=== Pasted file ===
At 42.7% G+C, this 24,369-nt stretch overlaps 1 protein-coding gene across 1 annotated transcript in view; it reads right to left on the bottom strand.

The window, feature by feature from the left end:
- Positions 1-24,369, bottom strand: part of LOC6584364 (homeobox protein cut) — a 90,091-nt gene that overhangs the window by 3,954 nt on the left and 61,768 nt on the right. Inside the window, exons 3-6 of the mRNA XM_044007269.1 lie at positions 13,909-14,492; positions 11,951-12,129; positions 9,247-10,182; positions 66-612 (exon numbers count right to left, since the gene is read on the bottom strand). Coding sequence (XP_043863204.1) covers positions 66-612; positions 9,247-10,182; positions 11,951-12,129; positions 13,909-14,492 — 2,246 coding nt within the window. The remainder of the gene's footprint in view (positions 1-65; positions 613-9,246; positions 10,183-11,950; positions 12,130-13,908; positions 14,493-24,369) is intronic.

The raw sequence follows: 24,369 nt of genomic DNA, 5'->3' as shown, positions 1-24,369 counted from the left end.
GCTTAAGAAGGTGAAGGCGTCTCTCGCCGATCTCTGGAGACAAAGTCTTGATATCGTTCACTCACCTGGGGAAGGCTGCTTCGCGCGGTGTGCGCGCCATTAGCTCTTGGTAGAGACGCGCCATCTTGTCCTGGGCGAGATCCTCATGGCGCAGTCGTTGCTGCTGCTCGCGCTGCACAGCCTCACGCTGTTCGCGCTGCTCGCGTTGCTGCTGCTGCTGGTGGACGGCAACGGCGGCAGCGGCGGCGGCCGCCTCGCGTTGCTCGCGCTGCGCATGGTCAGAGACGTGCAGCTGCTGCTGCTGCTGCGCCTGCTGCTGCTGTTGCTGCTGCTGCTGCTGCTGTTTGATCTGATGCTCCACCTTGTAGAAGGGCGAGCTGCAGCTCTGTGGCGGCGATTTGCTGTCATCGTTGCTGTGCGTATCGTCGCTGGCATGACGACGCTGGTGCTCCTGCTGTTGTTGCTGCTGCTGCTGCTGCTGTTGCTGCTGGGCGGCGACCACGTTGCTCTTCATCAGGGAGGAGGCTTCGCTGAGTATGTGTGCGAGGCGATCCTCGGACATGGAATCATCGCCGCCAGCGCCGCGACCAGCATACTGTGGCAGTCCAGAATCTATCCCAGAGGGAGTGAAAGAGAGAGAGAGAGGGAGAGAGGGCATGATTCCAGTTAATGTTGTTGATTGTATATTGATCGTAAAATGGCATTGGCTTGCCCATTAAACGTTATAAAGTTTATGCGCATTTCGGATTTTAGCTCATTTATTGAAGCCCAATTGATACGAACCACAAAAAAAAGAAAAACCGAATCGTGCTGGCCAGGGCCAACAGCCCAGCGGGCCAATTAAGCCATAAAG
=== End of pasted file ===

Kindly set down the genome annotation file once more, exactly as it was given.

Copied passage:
At 42.7% G+C, this 24,369-nt stretch overlaps 1 protein-coding gene across 1 annotated transcript in view; it reads right to left on the bottom strand.

The window, feature by feature from the left end:
- Positions 1-24,369, bottom strand: part of LOC6584364 (homeobox protein cut) — a 90,091-nt gene that overhangs the window by 3,954 nt on the left and 61,768 nt on the right. Inside the window, exons 3-6 of the mRNA XM_044007269.1 lie at positions 13,909-14,492; positions 11,951-12,129; positions 9,247-10,182; positions 66-612 (exon numbers count right to left, since the gene is read on the bottom strand). Coding sequence (XP_043863204.1) covers positions 66-612; positions 9,247-10,182; positions 11,951-12,129; positions 13,909-14,492 — 2,246 coding nt within the window. The remainder of the gene's footprint in view (positions 1-65; positions 613-9,246; positions 10,183-11,950; positions 12,130-13,908; positions 14,493-24,369) is intronic.

The raw sequence follows: 24,369 nt of genomic DNA, 5'->3' as shown, positions 1-24,369 counted from the left end.
GCTTAAGAAGGTGAAGGCGTCTCTCGCCGATCTCTGGAGACAAAGTCTTGATATCGTTCACTCACCTGGGGAAGGCTGCTTCGCGCGGTGTGCGCGCCATTAGCTCTTGGTAGAGACGCGCCATCTTGTCCTGGGCGAGATCCTCATGGCGCAGTCGTTGCTGCTGCTCGCGCTGCACAGCCTCACGCTGTTCGCGCTGCTCGCGTTGCTGCTGCTGCTGGTGGACGGCAACGGCGGCAGCGGCGGCGGCCGCCTCGCGTTGCTCGCGCTGCGCATGGTCAGAGACGTGCAGCTGCTGCTGCTGCTGCGCCTGCTGCTGCTGTTGCTGCTGCTGCTGCTGCTGTTTGATCTGATGCTCCACCTTGTAGAAGGGCGAGCTGCAGCTCTGTGGCGGCGATTTGCTGTCATCGTTGCTGTGCGTATCGTCGCTGGCATGACGACGCTGGTGCTCCTGCTGTTGTTGCTGCTGCTGCTGCTGCTGTTGCTGCTGGGCGGCGACCACGTTGCTCTTCATCAGGGAGGAGGCTTCGCTGAGTATGTGTGCGAGGCGATCCTCGGACATGGAATCATCGCCGCCAGCGCCGCGACCAGCATACTGTGGCAGTCCAGAATCTATCCCAGAGGGAGTGAAAGAGAGAGAGAGAGGGAGAGAGGGCATGATTCCAGTTAATGTTGTTGATTGTATATTGATCGTAAAATGGCATTGGCTTGCCCATTAAACGTTATAAAGTTTATGCGCATTTCGGATTTTAGCTCATTTATTGAAGCCCAATTGATACGAACCACAAAAAAAAGAAAAACCGAATCGTGCTGGCCAGGGCCAACAGCCCAGCGGGCCAATTAAGCCATAAAG